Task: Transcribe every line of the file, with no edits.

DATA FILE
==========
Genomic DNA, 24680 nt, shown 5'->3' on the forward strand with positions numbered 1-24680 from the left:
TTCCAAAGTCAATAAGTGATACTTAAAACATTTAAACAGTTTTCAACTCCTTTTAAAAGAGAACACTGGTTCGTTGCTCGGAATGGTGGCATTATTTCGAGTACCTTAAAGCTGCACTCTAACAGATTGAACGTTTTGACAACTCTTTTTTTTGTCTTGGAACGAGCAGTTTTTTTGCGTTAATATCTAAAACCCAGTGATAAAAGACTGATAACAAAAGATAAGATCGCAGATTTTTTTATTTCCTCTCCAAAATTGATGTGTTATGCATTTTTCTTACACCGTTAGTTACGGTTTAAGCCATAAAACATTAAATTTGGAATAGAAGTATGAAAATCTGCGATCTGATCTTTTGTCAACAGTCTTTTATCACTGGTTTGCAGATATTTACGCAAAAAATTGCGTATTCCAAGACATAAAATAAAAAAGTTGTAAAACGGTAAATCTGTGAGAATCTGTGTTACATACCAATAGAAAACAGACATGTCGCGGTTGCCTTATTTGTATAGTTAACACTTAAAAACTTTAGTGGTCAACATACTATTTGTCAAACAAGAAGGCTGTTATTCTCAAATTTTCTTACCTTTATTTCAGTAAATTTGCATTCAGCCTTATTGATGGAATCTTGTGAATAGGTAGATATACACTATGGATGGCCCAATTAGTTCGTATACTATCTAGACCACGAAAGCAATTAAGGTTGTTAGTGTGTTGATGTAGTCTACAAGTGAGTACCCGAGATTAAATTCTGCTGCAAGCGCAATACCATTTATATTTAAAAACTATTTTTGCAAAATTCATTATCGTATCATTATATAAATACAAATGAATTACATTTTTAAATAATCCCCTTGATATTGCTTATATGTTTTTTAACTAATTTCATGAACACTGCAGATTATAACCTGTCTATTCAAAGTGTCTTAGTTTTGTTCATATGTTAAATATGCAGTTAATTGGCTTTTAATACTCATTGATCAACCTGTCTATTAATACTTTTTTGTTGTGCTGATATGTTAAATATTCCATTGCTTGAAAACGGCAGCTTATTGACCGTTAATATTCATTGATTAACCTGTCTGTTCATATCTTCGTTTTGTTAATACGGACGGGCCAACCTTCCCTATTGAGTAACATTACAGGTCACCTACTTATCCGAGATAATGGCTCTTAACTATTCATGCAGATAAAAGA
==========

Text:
Genomic DNA, 24680 nt, shown 5'->3' on the forward strand with positions numbered 1-24680 from the left:
TTCCAAAGTCAATAAGTGATACTTAAAACATTTAAACAGTTTTCAACTCCTTTTAAAAGAGAACACTGGTTCGTTGCTCGGAATGGTGGCATTATTTCGAGTACCTTAAAGCTGCACTCTAACAGATTGAACGTTTTGACAACTCTTTTTTTTGTCTTGGAACGAGCAGTTTTTTTGCGTTAATATCTAAAACCCAGTGATAAAAGACTGATAACAAAAGATAAGATCGCAGATTTTTTTATTTCCTCTCCAAAATTGATGTGTTATGCATTTTTCTTACACCGTTAGTTACGGTTTAAGCCATAAAACATTAAATTTGGAATAGAAGTATGAAAATCTGCGATCTGATCTTTTGTCAACAGTCTTTTATCACTGGTTTGCAGATATTTACGCAAAAAATTGCGTATTCCAAGACATAAAATAAAAAAGTTGTAAAACGGTAAATCTGTGAGAATCTGTGTTACATACCAATAGAAAACAGACATGTCGCGGTTGCCTTATTTGTATAGTTAACACTTAAAAACTTTAGTGGTCAACATACTATTTGTCAAACAAGAAGGCTGTTATTCTCAAATTTTCTTACCTTTATTTCAGTAAATTTGCATTCAGCCTTATTGATGGAATCTTGTGAATAGGTAGATATACACTATGGATGGCCCAATTAGTTCGTATACTATCTAGACCACGAAAGCAATTAAGGTTGTTAGTGTGTTGATGTAGTCTACAAGTGAGTACCCGAGATTAAATTCTGCTGCAAGCGCAATACCATTTATATTTAAAAACTATTTTTGCAAAATTCATTATCGTATCATTATATAAATACAAATGAATTACATTTTTAAATAATCCCCTTGATATTGCTTATATGTTTTTTAACTAATTTCATGAACACTGCAGATTATAACCTGTCTATTCAAAGTGTCTTAGTTTTGTTCATATGTTAAATATGCAGTTAATTGGCTTTTAATACTCATTGATCAACCTGTCTATTAATACTTTTTTGTTGTGCTGATATGTTAAATATTCCATTGCTTGAAAACGGCAGCTTATTGACCGTTAATATTCATTGATTAACCTGTCTGTTCATATCTTCGTTTTGTTAATACGGACGGGCCAACCTTCCCTATTGAGTAACATTACAGGTCACCTACTTATCCGAGATAATGGCTCTTAACTATTCATGCAGATAAAAGA